“As my sufferings mounted I soon realized that there were two ways in which I could respond to my situation — either to react with bitterness or seek to transform the suffering into a creative force. I decided to follow the latter course.” ~Martin Luther King Jr.
In my job as an educator, I was also trained as a mediator. This skill served me well in helping people resolve conflicts, or work out solutions to seemingly immovable dilemmas. And there were many times, when anger, aggression and drama were played out on my doorstep at work. I learned a long time ago that when confronted with these situations, it was best to not talk, but listen.
And when given the opportunity to talk, to then wait, count to 10 and ground myself. Many times I would smile, and even apologize knowing it may not be my fault. But in order to move forward the person in front of me needed someone to apologize. It was the least I could do to show empathy.
But the number 1 thing I knew that was important, was to not be aggressive, reactive or emotional. It only served to escalate the situation. I had to bite my tongue many times as there were things I wanted to say, but knew would serve no good purpose. So I rose above the bitterness, drama and aggression and helped this person towards a resolution.
So you would think that when confronted with aggressive situations with loved ones, I could use all these wonderful tools to resolve the problem. Well think again. Because when it comes to family, all bets are off and everything you have learned seems to fly right out the window on a gale of emotions.
Drama is not new to families. We all have it, and as we grow and move on with our lives, we usually can outgrow or avoid it. And I am not sure which is the best solution, but I generally try to avoid it. But family members know how to wound deeply with words. They know just how to push your buttons, and before you know it you can be in a four alarm drama situation.
I have been thinking about these bitter dramas over the last several years. I can almost predict them, and yet I seem to be helpless in avoiding or resolving them as they happen; only to feel angry and bitter afterward. And once the bitterness comes, it roots itself inside me where I want to hold onto it feeling I deserve to be angry. I was wronged. And I ruminate over these situations rehashing them bringing up the anger over and over again.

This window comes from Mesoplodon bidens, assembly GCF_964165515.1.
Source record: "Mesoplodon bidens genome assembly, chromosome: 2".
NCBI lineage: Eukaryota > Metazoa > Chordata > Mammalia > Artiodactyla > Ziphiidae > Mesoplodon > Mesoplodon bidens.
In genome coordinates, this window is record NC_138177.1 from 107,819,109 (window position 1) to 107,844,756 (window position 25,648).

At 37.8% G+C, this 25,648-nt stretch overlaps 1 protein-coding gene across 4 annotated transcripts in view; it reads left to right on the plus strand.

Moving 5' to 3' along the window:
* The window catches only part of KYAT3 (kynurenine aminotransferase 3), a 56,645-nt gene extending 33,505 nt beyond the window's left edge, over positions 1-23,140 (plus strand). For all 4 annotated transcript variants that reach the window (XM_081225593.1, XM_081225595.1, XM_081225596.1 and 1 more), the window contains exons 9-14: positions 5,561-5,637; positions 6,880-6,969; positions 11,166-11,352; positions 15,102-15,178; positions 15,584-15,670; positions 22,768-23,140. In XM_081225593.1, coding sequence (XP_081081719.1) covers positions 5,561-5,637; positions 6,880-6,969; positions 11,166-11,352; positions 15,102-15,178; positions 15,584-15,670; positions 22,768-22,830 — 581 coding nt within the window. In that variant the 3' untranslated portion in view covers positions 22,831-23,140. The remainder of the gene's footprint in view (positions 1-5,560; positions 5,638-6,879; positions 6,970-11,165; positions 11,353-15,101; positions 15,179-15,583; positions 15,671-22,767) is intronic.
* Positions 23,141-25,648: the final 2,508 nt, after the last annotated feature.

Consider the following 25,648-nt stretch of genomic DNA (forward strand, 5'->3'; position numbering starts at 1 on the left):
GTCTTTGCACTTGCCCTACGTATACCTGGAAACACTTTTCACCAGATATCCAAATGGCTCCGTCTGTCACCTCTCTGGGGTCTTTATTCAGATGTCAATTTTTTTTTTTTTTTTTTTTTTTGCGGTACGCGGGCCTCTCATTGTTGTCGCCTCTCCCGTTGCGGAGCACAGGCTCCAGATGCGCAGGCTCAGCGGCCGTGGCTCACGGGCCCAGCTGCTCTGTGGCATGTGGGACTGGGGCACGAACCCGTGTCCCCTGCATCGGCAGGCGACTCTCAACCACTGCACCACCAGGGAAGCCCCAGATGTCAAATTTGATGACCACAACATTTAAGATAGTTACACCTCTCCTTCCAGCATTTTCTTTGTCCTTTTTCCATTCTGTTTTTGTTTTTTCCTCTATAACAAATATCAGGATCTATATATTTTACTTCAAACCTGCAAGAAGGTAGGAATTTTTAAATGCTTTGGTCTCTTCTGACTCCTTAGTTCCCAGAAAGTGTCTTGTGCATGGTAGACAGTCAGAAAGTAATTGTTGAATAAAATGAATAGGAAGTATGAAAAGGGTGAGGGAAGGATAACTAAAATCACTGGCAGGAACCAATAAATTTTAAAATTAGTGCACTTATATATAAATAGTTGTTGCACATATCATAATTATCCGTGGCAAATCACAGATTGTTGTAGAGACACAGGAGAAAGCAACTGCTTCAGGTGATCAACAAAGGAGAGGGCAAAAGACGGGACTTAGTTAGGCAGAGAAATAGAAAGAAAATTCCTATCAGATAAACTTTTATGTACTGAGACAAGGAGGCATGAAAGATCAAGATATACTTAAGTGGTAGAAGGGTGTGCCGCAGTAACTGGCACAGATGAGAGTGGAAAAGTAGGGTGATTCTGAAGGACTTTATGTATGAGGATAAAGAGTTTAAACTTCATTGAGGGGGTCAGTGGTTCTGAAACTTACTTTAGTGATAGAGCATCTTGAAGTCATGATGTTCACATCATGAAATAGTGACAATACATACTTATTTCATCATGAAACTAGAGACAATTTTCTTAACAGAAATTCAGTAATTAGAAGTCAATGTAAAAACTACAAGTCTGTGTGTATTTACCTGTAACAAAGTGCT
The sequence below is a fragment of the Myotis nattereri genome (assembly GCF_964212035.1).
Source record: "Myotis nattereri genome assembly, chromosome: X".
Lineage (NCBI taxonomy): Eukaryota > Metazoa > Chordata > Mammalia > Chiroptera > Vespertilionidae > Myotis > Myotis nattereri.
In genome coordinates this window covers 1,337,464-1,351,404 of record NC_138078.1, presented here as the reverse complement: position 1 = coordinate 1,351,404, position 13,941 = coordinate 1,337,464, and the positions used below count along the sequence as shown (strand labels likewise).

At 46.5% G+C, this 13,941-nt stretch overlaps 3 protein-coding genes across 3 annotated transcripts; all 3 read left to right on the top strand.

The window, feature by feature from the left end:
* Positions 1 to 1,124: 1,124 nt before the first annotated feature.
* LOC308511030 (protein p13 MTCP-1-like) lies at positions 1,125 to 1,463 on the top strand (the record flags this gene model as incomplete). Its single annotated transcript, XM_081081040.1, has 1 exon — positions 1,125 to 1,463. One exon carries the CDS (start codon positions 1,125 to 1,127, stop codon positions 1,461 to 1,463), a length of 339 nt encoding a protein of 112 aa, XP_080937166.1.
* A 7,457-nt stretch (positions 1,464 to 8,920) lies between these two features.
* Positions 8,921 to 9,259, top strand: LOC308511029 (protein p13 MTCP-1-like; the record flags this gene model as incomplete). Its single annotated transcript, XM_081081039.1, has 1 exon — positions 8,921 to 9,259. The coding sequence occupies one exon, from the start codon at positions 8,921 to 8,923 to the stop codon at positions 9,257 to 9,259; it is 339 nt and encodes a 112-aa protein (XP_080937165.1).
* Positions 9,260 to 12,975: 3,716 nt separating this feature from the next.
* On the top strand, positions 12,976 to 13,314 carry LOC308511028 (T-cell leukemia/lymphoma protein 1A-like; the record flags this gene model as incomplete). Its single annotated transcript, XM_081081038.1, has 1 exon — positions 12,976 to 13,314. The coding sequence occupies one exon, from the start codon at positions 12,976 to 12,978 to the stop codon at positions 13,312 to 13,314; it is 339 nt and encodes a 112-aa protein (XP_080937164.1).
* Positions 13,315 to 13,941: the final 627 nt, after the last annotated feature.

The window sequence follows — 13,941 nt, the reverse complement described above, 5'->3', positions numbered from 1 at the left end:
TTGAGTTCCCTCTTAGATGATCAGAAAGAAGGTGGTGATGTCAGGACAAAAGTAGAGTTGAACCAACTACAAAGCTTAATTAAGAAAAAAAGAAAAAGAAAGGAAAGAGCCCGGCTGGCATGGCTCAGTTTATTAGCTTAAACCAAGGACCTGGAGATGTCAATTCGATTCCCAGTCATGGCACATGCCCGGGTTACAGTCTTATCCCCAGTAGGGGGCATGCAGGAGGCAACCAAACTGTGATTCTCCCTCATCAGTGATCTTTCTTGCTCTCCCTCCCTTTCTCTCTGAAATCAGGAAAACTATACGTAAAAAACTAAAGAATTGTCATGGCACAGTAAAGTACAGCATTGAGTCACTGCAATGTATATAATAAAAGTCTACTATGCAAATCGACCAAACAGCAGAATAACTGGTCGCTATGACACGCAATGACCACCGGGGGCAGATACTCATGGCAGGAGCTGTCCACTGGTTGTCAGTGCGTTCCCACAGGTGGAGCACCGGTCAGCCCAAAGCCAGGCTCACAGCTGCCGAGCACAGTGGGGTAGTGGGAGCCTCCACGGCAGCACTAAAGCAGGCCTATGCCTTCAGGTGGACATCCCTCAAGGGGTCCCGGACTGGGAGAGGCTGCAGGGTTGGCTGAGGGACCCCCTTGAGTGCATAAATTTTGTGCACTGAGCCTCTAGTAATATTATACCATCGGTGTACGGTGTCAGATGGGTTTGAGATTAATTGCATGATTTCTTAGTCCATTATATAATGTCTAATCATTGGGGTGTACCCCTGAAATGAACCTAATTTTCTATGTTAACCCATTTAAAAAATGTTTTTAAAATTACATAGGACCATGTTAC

Drama does not just walk into your life. You either create it, invite it or you associate with people who love to bring it into your life. – Kameryn Mariee
Now I know don’t look for drama. I don’t even like Reality TV because, to me, it seems like useless drama that hits too close to home sometimes. But I never thought I invited drama until I thought about those nasty bitter scenes that were played out with family. After a few of these incidents, recently, I realized that maybe I was being an unwitting catalyst.
So what can one do besides avoid, plead or get in the trenches. Instead I began to think of solutions I had not tried before. Perhaps employing some of those mediation skills might serve me well.
And I have begun to listen more, try not to react (not good with this yet, but making strides), and definitely try not to judge. And if the situation is treading on dangerous ground where I know I might feed it, I take a self imposed time out.
In the heat of emotions, I can lose all reason and slug it out with the best of them. But I really do not like being in the midst of these bitter fights. In the aftermath, I can reason why it may have happened. But I am looking for better ways to not get into the drama or at least not feed it.
I have also realized, some people just thrive on drama. Many times the anger isn’t even about me, and if it is, it is from an old script that I have since forgiven. There is little I can do when someone doesn’t want to move on, or they want to displace anger towards me, so I have decided they can have their dramas without me. It may mean I will not talk with this person for a while as time away is needed. But it seems the best course of action.
I am also finding for my sanity that I am being clearer when lines are crossed and someone has gone too far. For me it is important that I not be sucked into these bitter dramas that I do not own or want. And I hope by being clear with loved ones, these can be avoided or shut down. I am not naive to think they will go away completely, but I figure if I don’t play in these dramas, then maybe a new script can start to be written.
Note: The flowers of St. John’s Wort pictured here are said to represent animosity. An interesting thought as St, John’s Wort is said to help people with depression and boost moods.
I leave you with another thought about drama, anger and conflict. Feel free to download this photo and share.
All other photos and original content is copyrighted and the sole property of Donna Donabella @ Living From Happiness, 2014-2015. Any reprints or use of other photos or content is by permission only.